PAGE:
Though the title suggests romance, this novel is much more a coming-of-age story about a witty, bookish teenager with overflowing compassion for those around her ... Sullivan’s writing is charming, and she has created a refreshing, unconventional love story. The two primary settings, Beardsley, Illinois, and Harvester, help to develop the perimeter characters in Ruby’s life ... Though the story is set in the World War I era, the ideas are very much accessible to contemporary life. The novel explores what it means to create your own family, your own path forward, when you’re left without much of anything in the world except a handful of belongings and some difficult memories ... Ruby herself is the true triumph of this novel—she is able to recreate the warm feelings of her childhood wherever she goes, with her curiosity, ambition, and never-failing love. In this way, Sullivan has created a courageous story of self-love.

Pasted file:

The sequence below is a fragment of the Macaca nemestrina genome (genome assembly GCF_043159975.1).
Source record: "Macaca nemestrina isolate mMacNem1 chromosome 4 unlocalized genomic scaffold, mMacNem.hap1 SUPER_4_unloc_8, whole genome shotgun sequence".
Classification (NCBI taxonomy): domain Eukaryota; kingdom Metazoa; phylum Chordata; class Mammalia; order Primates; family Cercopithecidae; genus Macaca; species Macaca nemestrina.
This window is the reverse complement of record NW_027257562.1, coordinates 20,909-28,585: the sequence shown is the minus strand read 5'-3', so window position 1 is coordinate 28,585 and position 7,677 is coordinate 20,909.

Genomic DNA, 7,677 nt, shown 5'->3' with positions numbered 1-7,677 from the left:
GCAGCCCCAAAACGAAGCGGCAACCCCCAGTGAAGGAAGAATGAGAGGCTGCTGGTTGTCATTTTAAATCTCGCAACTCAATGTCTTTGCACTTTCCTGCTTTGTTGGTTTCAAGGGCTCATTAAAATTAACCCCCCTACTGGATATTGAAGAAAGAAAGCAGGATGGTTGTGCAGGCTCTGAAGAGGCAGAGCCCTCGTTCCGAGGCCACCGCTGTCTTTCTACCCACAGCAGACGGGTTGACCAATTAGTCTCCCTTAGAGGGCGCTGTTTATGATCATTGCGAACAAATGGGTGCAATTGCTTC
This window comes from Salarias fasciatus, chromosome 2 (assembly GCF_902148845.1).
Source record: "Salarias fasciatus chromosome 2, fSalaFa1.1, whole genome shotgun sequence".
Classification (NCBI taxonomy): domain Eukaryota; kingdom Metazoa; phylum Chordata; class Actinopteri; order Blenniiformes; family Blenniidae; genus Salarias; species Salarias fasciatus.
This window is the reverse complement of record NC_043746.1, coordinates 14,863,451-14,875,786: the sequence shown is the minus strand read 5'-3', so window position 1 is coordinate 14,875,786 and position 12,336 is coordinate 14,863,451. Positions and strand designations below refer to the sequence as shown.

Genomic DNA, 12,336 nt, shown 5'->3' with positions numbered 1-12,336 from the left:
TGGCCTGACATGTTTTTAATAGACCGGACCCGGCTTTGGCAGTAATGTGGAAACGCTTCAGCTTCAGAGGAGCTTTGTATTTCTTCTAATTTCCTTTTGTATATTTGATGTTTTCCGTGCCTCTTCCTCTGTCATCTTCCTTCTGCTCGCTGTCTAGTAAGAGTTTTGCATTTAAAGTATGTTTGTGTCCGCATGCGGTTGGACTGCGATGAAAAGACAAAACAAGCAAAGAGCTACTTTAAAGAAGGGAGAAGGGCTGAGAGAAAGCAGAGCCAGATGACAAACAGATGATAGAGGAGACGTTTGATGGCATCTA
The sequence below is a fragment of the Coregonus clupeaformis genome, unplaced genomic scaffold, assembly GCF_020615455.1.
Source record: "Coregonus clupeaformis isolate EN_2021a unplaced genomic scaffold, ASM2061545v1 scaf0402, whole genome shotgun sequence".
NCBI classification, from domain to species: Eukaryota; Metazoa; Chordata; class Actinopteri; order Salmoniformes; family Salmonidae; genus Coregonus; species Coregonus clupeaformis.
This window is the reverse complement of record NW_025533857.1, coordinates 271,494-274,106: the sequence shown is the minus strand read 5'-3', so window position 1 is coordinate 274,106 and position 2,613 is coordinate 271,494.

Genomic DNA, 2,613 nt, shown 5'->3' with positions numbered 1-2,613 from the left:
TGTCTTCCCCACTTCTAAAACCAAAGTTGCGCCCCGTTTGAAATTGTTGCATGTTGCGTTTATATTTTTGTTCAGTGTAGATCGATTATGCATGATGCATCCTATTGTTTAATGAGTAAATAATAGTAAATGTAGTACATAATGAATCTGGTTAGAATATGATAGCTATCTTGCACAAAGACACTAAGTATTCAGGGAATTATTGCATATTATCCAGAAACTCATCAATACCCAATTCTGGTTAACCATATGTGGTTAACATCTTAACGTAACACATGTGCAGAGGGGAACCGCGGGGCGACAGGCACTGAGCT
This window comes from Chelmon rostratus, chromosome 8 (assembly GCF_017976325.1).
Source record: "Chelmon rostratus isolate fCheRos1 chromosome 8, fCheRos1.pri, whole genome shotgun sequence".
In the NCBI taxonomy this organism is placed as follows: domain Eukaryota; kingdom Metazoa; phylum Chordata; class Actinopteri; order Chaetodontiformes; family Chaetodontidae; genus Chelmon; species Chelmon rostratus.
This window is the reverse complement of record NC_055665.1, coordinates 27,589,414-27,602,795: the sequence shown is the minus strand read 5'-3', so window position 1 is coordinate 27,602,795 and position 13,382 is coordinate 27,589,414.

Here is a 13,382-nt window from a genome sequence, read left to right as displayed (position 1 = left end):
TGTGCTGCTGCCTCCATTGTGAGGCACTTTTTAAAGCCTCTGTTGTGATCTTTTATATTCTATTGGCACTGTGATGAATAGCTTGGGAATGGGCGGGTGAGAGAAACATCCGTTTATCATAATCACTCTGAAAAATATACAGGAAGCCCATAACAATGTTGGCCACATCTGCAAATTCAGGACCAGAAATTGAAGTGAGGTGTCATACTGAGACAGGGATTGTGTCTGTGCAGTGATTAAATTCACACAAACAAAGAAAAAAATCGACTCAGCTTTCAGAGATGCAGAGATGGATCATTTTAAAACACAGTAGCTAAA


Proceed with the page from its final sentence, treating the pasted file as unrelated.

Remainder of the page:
Ruby’s voice is peppy and thoughtful — with her literary quotations and romantic flights of fancy, she brings to mind the character Anne Shirley from Anne of Green Gables — but this brief novel contains an awful lot of sadness ... In previous novels, Sullivan has excelled at bringing to life the rhythm of small towns, and in Ruby & Roland the labor and beauty of farm life dominate the story. The laundry, the egg-fetching, the milking, the 'dusty with wheat chaff' farmhands, the hardworking, capable women — all make up a vivid world.
... moving ... Fans of Jane Eyre will adore the intelligent, brazen Ruby whose combination of pragmatism and besottedness is winningly sympathetic. Replete with agrarian nostalgia and crisp prose, Sullivan’s quiet tale is a wonderful, arresting meditation on sacrifice.